The government is considering plans to give tougher sentences to "middle men," gun runners who supply the firearms used in murders.
Home Secretary Theresa May said the "middle men are as responsible as those who pull the trigger", as she announced a consultation on the issue on Wednesday.
It follows concerns from police chiefs and politicians that current sentences of up to 10 years are too lenient.
"We need to target not just those who use illegal firearms but those who import or supply them," May said.
"These middle men are as responsible as those who pull the trigger for the terrible harm gun crime causes.
"We must ensure our laws properly punish and deter all criminals and protect our communities."
The Association of Chief Police Officers (Acpo) said there were only a small number of guns in circulation which were traded between gangs and used in a series of attacks
The government is looking at whether a new offence of possession of illegal firearms with intent to supply is needed and whether the maximum sentence for illegally importing firearms should be increased.
"The UK has some of the toughest gun laws in the world and as a result firearm offences continue to make up a small proportion of overall recorded crime.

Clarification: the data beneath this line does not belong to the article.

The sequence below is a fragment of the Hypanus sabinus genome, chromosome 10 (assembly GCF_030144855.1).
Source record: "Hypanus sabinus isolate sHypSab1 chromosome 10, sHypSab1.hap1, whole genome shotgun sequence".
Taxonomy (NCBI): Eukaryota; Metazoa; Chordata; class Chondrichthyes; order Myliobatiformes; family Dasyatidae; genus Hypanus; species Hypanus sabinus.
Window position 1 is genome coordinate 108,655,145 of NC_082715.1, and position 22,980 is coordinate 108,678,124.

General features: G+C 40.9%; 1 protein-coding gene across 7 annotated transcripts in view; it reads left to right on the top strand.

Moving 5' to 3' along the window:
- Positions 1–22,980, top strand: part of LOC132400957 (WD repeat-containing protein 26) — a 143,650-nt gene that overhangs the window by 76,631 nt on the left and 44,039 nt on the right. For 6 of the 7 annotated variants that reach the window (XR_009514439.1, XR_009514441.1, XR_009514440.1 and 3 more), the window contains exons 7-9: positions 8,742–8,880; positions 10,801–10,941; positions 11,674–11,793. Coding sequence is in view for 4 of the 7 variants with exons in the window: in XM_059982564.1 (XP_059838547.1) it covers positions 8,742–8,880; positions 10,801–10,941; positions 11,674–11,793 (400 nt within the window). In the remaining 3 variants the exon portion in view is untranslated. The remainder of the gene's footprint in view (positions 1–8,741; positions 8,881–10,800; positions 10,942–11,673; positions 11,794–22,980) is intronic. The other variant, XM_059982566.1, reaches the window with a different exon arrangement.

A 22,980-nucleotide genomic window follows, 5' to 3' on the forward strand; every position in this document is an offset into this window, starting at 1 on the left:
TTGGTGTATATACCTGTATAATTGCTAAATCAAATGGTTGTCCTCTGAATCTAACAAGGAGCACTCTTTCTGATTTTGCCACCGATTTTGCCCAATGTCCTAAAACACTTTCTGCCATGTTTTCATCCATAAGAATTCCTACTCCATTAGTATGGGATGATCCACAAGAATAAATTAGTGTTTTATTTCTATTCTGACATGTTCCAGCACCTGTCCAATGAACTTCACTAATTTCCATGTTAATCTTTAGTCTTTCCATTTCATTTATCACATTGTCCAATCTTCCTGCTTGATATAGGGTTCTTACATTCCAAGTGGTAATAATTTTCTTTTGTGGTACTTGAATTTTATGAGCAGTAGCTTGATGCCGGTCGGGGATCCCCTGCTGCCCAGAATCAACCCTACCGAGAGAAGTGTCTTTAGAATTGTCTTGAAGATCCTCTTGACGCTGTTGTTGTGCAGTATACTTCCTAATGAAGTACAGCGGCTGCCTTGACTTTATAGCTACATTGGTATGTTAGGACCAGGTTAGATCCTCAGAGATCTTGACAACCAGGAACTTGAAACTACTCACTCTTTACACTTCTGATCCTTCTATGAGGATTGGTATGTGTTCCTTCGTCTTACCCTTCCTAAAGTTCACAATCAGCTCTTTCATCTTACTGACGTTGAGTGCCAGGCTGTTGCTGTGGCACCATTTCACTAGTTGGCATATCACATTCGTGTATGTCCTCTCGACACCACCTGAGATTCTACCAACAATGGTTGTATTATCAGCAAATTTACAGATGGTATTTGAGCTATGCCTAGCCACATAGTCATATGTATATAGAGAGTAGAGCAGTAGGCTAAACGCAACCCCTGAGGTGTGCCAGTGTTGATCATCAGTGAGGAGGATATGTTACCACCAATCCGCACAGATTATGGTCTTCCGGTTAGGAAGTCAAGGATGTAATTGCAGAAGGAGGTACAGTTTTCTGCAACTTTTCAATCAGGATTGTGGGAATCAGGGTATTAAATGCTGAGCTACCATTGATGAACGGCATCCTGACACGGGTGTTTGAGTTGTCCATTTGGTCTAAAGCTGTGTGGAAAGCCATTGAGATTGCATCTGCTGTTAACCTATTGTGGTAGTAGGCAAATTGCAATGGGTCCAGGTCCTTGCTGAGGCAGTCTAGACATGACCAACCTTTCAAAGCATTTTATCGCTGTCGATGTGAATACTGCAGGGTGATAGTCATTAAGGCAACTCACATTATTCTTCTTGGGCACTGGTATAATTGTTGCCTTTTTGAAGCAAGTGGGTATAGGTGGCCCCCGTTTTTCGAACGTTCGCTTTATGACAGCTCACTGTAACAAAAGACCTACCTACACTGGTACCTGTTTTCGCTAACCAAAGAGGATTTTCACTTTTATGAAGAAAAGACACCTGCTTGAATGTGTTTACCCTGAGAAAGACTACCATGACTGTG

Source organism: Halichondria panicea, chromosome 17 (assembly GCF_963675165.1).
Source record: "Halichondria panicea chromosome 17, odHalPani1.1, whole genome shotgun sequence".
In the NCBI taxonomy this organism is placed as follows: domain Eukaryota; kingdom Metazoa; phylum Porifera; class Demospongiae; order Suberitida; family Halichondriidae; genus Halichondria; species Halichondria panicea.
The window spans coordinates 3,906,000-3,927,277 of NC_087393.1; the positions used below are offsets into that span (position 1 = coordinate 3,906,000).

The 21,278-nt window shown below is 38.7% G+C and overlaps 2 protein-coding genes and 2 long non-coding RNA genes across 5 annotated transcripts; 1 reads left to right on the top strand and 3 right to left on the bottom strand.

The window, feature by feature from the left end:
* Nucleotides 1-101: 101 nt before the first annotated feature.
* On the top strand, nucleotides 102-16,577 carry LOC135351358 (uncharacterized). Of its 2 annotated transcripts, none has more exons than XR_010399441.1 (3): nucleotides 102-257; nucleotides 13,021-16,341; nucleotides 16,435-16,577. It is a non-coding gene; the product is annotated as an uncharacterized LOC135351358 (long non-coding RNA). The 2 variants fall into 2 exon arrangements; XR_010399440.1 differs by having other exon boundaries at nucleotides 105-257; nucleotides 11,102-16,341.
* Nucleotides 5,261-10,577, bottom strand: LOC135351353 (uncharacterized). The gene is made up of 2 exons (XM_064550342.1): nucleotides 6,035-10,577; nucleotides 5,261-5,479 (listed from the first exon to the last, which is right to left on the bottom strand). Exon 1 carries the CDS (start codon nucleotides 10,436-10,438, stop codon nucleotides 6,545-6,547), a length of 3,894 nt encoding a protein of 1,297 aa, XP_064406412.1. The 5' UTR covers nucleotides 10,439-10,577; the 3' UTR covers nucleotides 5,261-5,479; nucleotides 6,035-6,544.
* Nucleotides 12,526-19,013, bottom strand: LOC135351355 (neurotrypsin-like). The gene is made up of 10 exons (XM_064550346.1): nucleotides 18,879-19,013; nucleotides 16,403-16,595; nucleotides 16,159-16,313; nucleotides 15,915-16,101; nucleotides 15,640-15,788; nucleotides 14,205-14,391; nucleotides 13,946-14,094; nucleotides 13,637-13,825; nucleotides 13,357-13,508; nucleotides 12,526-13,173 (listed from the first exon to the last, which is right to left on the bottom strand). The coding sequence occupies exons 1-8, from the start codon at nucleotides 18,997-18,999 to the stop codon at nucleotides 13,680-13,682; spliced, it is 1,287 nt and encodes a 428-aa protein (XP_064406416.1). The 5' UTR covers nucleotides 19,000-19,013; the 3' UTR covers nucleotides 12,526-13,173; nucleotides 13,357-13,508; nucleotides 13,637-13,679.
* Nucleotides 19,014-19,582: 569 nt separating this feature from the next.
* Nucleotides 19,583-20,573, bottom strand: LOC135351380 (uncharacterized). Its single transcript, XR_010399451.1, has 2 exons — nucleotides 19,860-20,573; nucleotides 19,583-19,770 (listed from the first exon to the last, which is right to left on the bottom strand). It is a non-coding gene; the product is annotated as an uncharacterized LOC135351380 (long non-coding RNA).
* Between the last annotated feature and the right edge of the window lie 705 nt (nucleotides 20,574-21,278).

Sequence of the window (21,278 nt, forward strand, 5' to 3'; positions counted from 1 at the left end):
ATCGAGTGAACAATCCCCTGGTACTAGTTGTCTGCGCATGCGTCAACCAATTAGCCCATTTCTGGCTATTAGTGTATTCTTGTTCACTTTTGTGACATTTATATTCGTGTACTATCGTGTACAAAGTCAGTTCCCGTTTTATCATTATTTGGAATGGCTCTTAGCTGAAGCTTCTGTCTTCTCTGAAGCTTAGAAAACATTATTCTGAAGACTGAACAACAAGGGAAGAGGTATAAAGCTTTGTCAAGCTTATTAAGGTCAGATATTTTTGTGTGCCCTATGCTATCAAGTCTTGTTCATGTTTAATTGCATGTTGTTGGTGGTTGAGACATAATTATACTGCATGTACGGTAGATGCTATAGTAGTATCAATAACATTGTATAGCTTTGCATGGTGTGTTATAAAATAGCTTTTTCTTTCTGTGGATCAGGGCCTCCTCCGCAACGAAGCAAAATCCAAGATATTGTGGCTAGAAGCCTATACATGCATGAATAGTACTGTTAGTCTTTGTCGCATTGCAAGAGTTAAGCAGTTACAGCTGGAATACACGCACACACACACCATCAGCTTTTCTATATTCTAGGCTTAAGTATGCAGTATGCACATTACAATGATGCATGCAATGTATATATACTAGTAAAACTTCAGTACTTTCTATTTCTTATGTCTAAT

"However, gun crime associated with street gangs and organised criminals, particularly in our largest cities, is a cause of major concern with young people featuring disproportionately among both perpetrators and victims," the Home Office said.
Under the current laws, offenders face a maximum of 10 years in prison for either the "supply" or "possession" of firearms, and for illegally importing firearms or ammunition.
But there is no offence of "possession with intent to supply" firearms.
Young people aged 15 to 29 make up just a fifth of the population but were victims in nearly half (45%) of firearms offences in 2010/11, figures show.Suggest a correction